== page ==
In third grade, students make big changes socially, emotionally, academically, and physically. They begin to take a greater role in their own learning, and to see that learning extends beyond the classroom walls. It’s a time when we help them take responsibility for their words and actions, and that they have consequences, good and bad.
As teachers and parents, it is our job to provide clear structure and expectations so 3rd graders feel successful. Children this age often need adult help and encouragement to know their limits and work through the steps to their goal.
In 3rd grade, students study art from the Middle Ages, including the art of manuscript illumination. Several units tie directly to the general and Jewish studies curriculum, including Israel studies, Black History month, Kabbalat Torah and the Bayland units. Students complete several projects that continue to develop their drawing and painting skills, clay work, and mixed media.
For children who do NOT have significant exposure to Hebrew outside the classroom, we use the language to help them develop a connection to Israel, to Jews around the world, and to Jewish texts and liturgy.
The 3rd grade theme is behatzlacha – good luck and doing a task successfully. With this as the underlying focus, we work with students to help them become proficient in reading, reading comprehension, oral comprehension and expression, and writing. In the process, we:
We continue to implement the “Tal-Am” program, a unique curriculum of Hebrew language arts. The program was developed based on years of research on the principles of language development and learning patterns, and creates a visual and oral Hebrew environment in the classroom. Using interactive posters, CDs, library books, games, and mediums for dramatization, students develop their Hebrew and heritage literacy in a gradual and spiraled process, building new ideas and concepts on top of an expanding foundation of knowledge. The curriculum offers a variety of stories, Jewish sources, songs, recitations, and plays that are age-appropriate and that aim to develop the child and his/her Jewish identity.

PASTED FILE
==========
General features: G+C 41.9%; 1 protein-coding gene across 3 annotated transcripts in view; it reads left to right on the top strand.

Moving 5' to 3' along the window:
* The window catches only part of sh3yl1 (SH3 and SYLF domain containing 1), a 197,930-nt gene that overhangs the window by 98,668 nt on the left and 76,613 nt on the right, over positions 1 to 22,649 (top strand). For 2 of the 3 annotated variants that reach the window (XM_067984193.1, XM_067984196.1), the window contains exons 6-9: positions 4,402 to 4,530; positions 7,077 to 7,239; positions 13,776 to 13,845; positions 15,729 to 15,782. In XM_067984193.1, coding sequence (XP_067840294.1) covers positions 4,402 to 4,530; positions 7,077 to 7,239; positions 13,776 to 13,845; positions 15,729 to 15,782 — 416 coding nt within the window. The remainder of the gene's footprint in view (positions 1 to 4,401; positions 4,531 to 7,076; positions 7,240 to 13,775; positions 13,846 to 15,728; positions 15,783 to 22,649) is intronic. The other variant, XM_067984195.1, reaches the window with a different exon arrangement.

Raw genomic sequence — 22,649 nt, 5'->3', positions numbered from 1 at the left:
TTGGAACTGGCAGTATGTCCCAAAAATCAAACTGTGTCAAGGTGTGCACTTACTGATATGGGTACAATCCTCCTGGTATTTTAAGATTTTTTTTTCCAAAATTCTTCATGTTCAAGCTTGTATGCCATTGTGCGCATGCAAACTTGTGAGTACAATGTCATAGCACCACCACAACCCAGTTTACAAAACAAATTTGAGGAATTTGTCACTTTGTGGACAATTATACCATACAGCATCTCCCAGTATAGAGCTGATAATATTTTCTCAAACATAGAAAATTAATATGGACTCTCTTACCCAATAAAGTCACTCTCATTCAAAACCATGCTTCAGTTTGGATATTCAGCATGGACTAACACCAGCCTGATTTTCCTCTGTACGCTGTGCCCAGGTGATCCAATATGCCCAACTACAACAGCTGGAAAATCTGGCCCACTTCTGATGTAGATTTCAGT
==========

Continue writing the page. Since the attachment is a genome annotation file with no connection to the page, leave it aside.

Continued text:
To help with reading comprehension, 3rd grader read from the book Simanim Baderech. They learn vocabulary, word structure, how to make sentences, and even put together a dictionary. We also do a project called “My Neighborhood,” which is guided reading designed to help students strengthen their language skills together. And we encourage students to read at home to strengthen their language and word acquisition.
Talmud Torah (text study)
Continuing where 2nd grade studies leave off, 3rd graders focus on desert life for the Jews. They learn not only by reading text, but through numerous hands-on activities. For example, they make mana and study the concepts of miracles. They have “Desert Day” in concert with general studies that focuses on desert flora and fauna. Students learn about Bedouins and their culture and practices. And they receive their Torahs in a Kabbalat Torah celebrated through music and dance.
In 3rd grade, students have prayer buddies, where younger children are paired with older ones to help them work together to learn and understand the sacred words. Students also participate in the school’s weekly rituals of Monday Havdalah, Thursday Tefillah, and Friday Kabalat Shabbat. And, they learn about synagogues – how did they come to exist, what makes them holy places, and the roles they play in Jewish life. Students pick a synagogue anywhere in the world and build models to share. They also travel to San Francisco on a field trip to tour historic synagogues to better understand their history and meaning.